• The owner of the 529 plan remains in control of the funds. With few exceptions, the named beneficiary has no legal rights to the funds, so you can assure the money will be used for its intended purpose.
  • A 529 plan is very low maintenance. You can easily enroll through the plan’s website and set up automatic investments that link directly to your bank account. The ongoing investment management of the account is handled by an outside investment company hired as the program manager or by the state treasurer’s office.
  • Generous contribution limits exist, regardless of income level. Unlike Roth IRAs and Coverdell Education Savings Accounts, 529 plans have no income limits, age limits or annual contribution limits. There are lifetime contribution limits, which vary by plan, ranging from $235,000 to $400,000.
  • You choose the investment strategy that’s right for you and your student.
  • You can rollover your funds into another 529 plan once in a 12-month period.
  • You can contribute to a 529 savings plan and a Coverdell Education Savings Account during the same year. You can also claim the Hope Scholarship credit or Lifetime Learning credit in the same year you withdraw funds from a 529 plan to pay for qualified education expenses.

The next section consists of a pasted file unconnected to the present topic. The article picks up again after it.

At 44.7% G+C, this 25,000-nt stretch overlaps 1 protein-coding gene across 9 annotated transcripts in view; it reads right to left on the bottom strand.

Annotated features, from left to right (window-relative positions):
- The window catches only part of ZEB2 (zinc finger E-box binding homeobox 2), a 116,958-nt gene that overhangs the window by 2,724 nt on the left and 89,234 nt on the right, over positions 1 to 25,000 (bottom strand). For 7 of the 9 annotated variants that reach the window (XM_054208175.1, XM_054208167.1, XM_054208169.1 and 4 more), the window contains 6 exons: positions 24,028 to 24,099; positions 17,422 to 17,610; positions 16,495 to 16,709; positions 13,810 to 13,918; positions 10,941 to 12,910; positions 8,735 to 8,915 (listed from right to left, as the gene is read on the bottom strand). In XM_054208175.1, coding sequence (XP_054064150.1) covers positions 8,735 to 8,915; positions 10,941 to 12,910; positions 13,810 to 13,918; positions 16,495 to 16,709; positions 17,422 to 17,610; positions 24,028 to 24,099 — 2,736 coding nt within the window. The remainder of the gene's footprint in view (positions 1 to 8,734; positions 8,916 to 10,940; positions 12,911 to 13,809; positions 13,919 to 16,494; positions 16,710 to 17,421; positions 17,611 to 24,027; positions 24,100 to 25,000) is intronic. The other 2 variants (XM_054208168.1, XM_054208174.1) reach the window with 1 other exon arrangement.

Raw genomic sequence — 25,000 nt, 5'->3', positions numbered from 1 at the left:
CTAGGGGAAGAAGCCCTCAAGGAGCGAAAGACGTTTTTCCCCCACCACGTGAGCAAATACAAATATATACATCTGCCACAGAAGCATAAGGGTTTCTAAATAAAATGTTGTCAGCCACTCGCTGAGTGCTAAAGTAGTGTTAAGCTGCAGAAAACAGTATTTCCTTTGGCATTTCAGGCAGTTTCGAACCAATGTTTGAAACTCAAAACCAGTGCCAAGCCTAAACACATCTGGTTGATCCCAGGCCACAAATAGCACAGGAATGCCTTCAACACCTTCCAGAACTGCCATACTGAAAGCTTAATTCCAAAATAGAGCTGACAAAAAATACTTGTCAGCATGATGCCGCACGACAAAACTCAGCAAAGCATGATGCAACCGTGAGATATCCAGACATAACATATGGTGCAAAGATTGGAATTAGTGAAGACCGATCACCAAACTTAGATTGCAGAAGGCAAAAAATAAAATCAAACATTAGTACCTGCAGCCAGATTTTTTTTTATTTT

• Your child may choose any accredited college, university or vocational school.
  • The savings account may be transferred to another family member. This is beneficial if, for example, the plan beneficiary receives a scholarship and doesn’t need the money in the 529 plan.
  • A 529 plan offers simplified tax reporting. Contributions to a 529 plan do not have to be reported on your federal tax return. You won’t receive a Form 1099 to report taxable or nontaxable earnings until the year you make withdrawals.
  • 529 savings plans offer favorable federal gift tax treatment. Contributions are considered completed present-interest gifts for gift tax purposes, which means they qualify for the $14,000 annual gift tax exclusion. You can also elect to treat a 529 plan contribution of $70,000 as if it were made over a five calendar-year period and completely avoid gift tax. Making this election does require the filing of a gift tax return.